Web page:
When it comes to who uses the app, more than 92% of users originate from China. That’s no surprise. Neither is the fact that females comprise the majority of their user base – when you consider that more than 60% of self-made billionaires are Chinese women – and you can’t run a billion dollar startup these days without knowing a bit of the Queen’s English. Around 14% of their users are college students, 31% are students in K-12 education, and another 38% are employed or working as freelancers.
For many of these business models that focus on growing a large user base rapidly, it’s the growth metrics that interest prospective investors the most. Liulishuo is no different. By all measures, their user growth is accelerating rapidly, and so are revenues. While we can’t be asked to translate these numbers into U.S. dollars, here are the monthly metrics showing the rapid growth of revenues:
Nothing too surprising here. The strong revenue growth represents paying user growth, which is a proxy for overall user growth as mentioned earlier. The increasing “cost of revenues” is a result of the more than 1,600 employees that now work for the firm. The equally large R&D spending number reflects the +50 research scientists building the deep learning algorithms that power the platform – led of course by a former Google AI research scientist. Finally, we see heavy sales and marketing expenditures as the company tries to grow their user base as fast as possible in the face of a rapidly growing Chinese English learning market that’s only expected to grow faster in the years to come:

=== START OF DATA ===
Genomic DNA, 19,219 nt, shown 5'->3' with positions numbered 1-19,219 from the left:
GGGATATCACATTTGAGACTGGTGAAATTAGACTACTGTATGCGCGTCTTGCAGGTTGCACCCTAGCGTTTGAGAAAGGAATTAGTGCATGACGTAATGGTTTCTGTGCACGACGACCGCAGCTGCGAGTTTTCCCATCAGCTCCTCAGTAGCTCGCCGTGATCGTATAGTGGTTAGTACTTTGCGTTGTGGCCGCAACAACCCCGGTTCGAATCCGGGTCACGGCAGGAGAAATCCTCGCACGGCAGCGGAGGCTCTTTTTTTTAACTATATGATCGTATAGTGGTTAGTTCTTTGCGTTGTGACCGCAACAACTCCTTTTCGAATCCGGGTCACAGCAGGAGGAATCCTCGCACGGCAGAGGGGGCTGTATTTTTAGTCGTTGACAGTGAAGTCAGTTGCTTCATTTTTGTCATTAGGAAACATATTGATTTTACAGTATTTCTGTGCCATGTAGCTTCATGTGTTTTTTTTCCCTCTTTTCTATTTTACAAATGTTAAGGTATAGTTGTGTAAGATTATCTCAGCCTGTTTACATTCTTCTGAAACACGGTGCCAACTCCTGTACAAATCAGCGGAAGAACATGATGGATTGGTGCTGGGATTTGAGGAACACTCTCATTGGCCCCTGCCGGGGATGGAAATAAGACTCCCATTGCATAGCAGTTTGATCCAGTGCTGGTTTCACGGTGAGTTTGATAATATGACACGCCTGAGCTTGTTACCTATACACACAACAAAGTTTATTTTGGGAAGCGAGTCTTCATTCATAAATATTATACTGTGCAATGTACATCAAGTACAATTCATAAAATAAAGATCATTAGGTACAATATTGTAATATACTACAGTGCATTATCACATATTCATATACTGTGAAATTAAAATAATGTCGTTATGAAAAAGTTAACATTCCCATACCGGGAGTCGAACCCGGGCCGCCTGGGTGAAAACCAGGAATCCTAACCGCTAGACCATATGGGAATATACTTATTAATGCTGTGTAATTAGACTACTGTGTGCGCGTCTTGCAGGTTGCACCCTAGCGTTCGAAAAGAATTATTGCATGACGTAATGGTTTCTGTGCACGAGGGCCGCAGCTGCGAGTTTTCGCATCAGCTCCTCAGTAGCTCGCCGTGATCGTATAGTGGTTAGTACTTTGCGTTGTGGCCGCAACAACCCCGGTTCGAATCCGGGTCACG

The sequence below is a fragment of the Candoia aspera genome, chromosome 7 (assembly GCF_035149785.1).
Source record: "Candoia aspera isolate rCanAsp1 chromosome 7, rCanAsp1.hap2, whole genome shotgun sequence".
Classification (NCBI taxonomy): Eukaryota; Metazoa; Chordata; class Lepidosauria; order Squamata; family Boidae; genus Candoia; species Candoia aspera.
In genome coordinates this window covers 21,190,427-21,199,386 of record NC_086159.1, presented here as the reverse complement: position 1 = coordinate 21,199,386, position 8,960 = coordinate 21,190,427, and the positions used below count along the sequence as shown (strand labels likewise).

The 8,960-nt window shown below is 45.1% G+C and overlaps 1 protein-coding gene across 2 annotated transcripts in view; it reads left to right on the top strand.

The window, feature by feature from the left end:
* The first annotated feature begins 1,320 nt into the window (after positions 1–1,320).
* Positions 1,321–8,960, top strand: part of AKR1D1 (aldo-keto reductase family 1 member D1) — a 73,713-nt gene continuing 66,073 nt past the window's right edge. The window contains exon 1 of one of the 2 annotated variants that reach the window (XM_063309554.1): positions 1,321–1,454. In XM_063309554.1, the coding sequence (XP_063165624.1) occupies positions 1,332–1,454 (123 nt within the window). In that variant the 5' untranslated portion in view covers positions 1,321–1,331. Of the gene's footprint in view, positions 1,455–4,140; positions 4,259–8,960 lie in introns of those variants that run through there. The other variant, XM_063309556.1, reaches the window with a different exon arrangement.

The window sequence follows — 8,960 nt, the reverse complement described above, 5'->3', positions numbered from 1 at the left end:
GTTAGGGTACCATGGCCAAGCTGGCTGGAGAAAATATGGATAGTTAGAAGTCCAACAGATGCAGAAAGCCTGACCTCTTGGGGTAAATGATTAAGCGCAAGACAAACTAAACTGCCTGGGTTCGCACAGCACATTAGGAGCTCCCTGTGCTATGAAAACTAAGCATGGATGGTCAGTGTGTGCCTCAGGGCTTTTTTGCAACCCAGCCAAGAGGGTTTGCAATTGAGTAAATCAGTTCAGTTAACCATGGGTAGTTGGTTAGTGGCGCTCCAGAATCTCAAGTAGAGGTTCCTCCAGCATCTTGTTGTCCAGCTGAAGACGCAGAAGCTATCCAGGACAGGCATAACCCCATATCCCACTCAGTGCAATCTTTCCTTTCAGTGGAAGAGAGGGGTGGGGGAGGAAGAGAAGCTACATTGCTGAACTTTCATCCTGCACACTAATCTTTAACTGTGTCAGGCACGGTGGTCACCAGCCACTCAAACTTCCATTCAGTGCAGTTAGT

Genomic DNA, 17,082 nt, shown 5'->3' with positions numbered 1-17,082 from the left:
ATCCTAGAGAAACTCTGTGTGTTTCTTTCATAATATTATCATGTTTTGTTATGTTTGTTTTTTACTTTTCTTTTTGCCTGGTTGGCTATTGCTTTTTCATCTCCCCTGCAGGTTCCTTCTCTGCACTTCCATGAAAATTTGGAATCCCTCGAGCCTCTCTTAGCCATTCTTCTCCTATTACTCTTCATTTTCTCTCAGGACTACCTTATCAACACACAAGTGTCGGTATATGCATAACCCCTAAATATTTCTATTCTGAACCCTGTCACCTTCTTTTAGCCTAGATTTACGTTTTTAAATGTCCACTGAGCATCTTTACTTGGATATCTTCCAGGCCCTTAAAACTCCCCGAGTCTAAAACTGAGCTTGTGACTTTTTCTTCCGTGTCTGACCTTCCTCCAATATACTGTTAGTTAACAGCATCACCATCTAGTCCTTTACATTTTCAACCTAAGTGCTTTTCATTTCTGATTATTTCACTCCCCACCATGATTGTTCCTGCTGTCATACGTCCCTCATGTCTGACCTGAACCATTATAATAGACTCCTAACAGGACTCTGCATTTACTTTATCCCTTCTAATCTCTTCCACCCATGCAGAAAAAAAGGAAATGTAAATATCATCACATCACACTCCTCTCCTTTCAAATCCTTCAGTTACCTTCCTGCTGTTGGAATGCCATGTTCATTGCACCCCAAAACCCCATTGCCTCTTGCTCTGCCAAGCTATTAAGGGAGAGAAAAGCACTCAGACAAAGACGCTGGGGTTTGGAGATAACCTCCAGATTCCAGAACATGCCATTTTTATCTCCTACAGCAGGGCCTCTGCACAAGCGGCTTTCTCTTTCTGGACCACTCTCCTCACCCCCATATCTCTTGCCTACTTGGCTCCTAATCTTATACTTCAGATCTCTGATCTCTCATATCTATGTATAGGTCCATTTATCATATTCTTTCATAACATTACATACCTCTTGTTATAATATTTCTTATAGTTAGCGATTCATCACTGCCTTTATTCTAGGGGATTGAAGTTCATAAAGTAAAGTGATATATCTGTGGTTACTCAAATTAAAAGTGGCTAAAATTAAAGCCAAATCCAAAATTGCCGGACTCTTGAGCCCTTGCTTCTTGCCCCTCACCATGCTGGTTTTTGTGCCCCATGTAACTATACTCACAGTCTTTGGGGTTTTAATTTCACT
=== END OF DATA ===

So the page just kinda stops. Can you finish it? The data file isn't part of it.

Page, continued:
Given the growth of China on the global stage, it may not be a bad idea to think about building a startup that teaches Americans Mandarin. (Based on some of the emails we get, we may want to start by teaching them English first.) While the Americans are still having problems deciphering whether or not someone is Chinese or Japanese, the Chinese are using one of the world’s most promising technologies to teach themselves English. They’re descending upon America in droves, wandering around in large tour groups looking confused, while snapping pictures of nearly everything, and buying up properties before they head home to bore their families to death with all their pictures. They’re also using our capital markets to raise money while we flounder around with our ICO “utility tokens” like a bunch of monkeys trading shiny rocks with each other. Maybe it’s time we Americans became a bit more familiar with the Chinese – because they’re becoming awful familiar with us.